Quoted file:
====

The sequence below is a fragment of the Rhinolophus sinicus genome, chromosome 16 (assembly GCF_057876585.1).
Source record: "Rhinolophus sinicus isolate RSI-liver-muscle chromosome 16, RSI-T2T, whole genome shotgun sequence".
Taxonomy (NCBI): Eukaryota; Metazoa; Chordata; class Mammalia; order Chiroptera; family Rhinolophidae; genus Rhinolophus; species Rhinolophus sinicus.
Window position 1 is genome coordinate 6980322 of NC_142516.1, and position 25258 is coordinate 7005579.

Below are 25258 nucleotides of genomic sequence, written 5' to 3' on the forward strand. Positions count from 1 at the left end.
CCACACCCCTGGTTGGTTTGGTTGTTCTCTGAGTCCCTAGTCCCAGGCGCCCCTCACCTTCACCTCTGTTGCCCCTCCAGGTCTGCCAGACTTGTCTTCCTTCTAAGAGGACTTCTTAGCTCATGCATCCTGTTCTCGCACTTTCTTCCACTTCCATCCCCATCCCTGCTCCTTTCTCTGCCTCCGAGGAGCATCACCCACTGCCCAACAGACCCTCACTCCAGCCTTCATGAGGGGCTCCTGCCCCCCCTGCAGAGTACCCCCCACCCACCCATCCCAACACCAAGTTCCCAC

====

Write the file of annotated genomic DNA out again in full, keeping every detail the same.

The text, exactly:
The sequence below is a fragment of the Rhinolophus sinicus genome, chromosome 16 (assembly GCF_057876585.1).
Source record: "Rhinolophus sinicus isolate RSI-liver-muscle chromosome 16, RSI-T2T, whole genome shotgun sequence".
Taxonomy (NCBI): Eukaryota; Metazoa; Chordata; class Mammalia; order Chiroptera; family Rhinolophidae; genus Rhinolophus; species Rhinolophus sinicus.
Window position 1 is genome coordinate 6980322 of NC_142516.1, and position 25258 is coordinate 7005579.

Below are 25258 nucleotides of genomic sequence, written 5' to 3' on the forward strand. Positions count from 1 at the left end.
CCACACCCCTGGTTGGTTTGGTTGTTCTCTGAGTCCCTAGTCCCAGGCGCCCCTCACCTTCACCTCTGTTGCCCCTCCAGGTCTGCCAGACTTGTCTTCCTTCTAAGAGGACTTCTTAGCTCATGCATCCTGTTCTCGCACTTTCTTCCACTTCCATCCCCATCCCTGCTCCTTTCTCTGCCTCCGAGGAGCATCACCCACTGCCCAACAGACCCTCACTCCAGCCTTCATGAGGGGCTCCTGCCCCCCCTGCAGAGTACCCCCCACCCACCCATCCCAACACCAAGTTCCCAC